Teleconference To Address Binge Drinking
9, 2000 -- Area residents as well as University of
Virginia students, faculty and staff can call in and speak up about
binge drinking, the nation's number-one campus health problem, during
a live teleconference Thursday, March 16. The conference, "Binge
Drinking: From Understanding to Action," can be viewed at Zehmer
Hall Auditorium from 1 to 4 p.m.
teleconference will feature four panelists broadcast live from the
University of South Carolina. Charlottesville viewers will be able
to phone in their questions or offer comments from Zehmer Hall.
Panelists will describe the scope of the problem as well as the
history and impact of binge drinking on campuses and communities.
Panelists will also address the short- and long-term impact on drinkers,
the role of campus administrators in curbing the problem and education
will include John Gardner, senior fellow of the National Resource
Center for the First-Year Experience and Students in Transition
at U.S.C.; Henry Wechsler, principal investigator of the College
Alcohol Studies Program at the Harvard School of Public Health;
and Sharon Wilsnack, the Chester Fritz Distinguished Professor at
the University of North Dakota School of Medicine and Health Sciences.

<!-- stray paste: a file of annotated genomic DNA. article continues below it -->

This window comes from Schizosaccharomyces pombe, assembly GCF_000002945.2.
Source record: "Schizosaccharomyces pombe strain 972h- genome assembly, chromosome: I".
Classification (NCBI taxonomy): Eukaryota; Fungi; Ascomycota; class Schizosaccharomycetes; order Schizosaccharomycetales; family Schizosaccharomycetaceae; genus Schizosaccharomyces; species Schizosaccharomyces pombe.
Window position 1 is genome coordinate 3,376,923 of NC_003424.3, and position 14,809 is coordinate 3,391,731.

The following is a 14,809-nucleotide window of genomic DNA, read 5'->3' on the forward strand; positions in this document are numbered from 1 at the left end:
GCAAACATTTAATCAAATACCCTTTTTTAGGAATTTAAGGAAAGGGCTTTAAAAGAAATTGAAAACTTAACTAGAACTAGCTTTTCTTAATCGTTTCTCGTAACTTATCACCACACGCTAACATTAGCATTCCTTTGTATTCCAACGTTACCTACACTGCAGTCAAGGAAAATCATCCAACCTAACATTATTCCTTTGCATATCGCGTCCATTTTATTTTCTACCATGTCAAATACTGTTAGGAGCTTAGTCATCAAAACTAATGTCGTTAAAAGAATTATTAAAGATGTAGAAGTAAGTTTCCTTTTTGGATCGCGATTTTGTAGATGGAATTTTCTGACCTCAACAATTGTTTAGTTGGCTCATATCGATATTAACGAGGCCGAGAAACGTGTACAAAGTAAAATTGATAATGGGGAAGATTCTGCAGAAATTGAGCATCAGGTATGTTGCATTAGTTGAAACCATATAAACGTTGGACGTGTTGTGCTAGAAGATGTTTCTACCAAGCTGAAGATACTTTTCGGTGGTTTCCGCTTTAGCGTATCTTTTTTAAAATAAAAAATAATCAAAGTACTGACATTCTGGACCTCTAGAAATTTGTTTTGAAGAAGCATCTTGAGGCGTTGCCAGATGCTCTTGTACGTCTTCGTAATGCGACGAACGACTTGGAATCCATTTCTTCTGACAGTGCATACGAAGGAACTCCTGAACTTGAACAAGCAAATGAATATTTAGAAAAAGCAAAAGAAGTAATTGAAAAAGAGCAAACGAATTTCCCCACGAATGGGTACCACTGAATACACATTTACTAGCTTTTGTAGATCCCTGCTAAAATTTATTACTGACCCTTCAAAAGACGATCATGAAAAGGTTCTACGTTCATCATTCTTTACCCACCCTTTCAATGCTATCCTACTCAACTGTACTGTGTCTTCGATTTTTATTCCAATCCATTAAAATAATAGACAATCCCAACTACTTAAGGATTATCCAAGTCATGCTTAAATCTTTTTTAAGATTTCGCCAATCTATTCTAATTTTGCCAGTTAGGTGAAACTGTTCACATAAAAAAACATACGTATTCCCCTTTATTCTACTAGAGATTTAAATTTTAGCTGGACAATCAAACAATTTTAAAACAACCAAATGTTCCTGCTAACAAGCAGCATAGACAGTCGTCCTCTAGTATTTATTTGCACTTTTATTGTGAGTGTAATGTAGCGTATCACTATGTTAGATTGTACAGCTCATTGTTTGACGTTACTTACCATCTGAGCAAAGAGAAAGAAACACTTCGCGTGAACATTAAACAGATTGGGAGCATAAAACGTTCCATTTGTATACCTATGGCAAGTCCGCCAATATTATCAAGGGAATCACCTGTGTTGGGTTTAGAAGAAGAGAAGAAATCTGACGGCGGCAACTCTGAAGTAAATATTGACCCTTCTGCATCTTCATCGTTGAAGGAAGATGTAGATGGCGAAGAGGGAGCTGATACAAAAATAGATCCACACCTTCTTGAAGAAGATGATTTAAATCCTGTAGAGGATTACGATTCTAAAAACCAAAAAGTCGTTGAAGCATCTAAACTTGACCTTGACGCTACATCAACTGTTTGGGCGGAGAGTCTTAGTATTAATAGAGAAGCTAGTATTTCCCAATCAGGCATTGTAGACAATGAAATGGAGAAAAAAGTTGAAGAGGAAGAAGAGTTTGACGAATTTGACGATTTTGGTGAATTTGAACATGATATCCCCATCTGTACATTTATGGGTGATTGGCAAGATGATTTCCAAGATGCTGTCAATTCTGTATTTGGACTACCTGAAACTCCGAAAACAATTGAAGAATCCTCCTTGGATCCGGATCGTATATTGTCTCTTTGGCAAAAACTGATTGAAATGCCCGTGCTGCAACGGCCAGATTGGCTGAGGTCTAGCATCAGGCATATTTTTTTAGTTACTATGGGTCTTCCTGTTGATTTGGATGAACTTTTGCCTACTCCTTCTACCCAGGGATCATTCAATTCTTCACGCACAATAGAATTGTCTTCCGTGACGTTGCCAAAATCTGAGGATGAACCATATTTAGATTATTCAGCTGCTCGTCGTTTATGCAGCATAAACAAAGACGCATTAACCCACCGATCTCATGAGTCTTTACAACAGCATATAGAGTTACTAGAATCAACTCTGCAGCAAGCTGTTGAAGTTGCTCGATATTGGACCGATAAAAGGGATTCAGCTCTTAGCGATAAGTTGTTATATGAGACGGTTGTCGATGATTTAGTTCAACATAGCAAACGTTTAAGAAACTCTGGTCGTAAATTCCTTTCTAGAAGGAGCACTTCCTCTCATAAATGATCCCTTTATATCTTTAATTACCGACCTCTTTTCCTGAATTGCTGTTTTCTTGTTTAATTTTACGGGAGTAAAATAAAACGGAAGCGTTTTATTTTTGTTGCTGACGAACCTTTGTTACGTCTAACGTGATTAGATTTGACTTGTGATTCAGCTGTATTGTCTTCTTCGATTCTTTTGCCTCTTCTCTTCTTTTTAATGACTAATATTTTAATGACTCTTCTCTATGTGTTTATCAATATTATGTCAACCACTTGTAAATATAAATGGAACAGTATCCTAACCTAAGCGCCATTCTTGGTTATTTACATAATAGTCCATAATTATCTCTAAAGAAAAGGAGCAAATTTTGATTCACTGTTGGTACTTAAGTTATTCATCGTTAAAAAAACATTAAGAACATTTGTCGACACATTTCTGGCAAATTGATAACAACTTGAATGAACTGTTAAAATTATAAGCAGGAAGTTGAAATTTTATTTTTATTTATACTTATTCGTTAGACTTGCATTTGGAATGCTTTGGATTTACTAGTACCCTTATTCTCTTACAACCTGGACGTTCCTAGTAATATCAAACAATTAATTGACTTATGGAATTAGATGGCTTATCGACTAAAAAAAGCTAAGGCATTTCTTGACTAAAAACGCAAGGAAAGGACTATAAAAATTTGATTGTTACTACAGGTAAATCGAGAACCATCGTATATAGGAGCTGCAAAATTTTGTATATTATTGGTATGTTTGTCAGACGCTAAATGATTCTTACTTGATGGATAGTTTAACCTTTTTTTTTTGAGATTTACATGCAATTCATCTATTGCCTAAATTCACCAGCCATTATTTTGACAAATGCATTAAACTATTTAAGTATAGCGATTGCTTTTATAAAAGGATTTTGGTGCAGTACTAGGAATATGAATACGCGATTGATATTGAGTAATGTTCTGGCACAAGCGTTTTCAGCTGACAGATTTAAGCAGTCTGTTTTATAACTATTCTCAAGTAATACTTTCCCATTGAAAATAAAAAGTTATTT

Dr. James C. Turner, director of the U.Va. Department of Student
Health, will also participate.
conference also features a taped interview with U.Va. President
John T. Casteen III. He will address the role of universities and
their presidents in adopting initiatives to curtail binge drinking.
studies have confirmed a large presence of binge drinking on college
campuses. Nearly half of all college students engage in binge drinking,
considered to be five or more drinks in a row for men, and four
or more for women. A spring 1999 U.Va. Health Behaviors Survey indicated
that 54 percent of U.Va. students engaged in binge drinking in the
two weeks prior to the survey. Of students who have used alcohol
in the past, 28.1 percent reported frequent binge drinking.
drinking has a negative effect on college campuses, according to
U.S.C. officials. Students have lost the chance of academic success,
suffered significant health problems and died because of dangerous
drinking habits. Binge drinking can weaken the intellectual fabric
of campuses by inhibiting student learning and contributing to student
trying to get as many people as possible to realize binge drinking
and its effects are far-reaching," said Marianne Bell, a health
educator with U.Va.'s Center for Alcohol and Substance Education
(CASE). "Though faculty and staff may not interact with students
in an alcohol setting, it is important for them to be aware of the
of the 2000 Teleconference Series, the conference is presented by
the National Resource Center for the First-Year Experience and Students
in Transition at U.S.C. At U.Va., it is sponsored by the Office
of the Vice-President for Student Affairs, CASE and the Department
of Student Health, in conjunction with the State and Regional Coalition
Grant Competition to Prevent High-Risk Drinking Among College Students
and the Virginia Department of Alcoholic Beverage Control.
conference is free and open to the public. However, those who wish
to watch the teleconference should call CASE at (804) 924-5276 to
reserve a spot.
more information, contact Marianne Bell at (804) 982-0704 or at
Jill Johnson, (804) 924-7116